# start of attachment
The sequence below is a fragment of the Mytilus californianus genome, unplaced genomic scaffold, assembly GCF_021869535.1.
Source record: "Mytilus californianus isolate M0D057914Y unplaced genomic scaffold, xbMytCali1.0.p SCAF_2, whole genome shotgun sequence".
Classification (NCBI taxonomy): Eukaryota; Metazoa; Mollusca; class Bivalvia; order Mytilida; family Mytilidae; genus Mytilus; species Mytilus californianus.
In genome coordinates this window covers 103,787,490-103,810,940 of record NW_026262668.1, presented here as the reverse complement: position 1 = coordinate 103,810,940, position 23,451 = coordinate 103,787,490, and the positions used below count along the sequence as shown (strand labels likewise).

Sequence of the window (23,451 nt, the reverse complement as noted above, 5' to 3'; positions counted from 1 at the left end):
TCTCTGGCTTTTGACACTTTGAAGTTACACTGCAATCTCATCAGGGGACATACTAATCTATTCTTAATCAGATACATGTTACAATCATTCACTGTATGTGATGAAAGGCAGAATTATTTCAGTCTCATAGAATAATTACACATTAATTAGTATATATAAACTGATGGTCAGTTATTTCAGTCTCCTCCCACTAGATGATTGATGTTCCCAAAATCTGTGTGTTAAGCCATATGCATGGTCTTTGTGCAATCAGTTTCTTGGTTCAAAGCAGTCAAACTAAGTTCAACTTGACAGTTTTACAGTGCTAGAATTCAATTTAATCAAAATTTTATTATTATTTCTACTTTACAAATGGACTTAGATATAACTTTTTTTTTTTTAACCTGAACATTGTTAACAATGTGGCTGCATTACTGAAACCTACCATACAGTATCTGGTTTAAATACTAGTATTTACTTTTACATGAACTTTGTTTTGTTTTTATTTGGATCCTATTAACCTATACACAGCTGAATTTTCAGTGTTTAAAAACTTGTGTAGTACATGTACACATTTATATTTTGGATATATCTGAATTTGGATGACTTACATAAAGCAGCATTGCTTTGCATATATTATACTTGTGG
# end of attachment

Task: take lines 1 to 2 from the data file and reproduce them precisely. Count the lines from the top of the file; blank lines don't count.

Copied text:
The sequence below is a fragment of the Mytilus californianus genome, unplaced genomic scaffold, assembly GCF_021869535.1.
Source record: "Mytilus californianus isolate M0D057914Y unplaced genomic scaffold, xbMytCali1.0.p SCAF_2, whole genome shotgun sequence".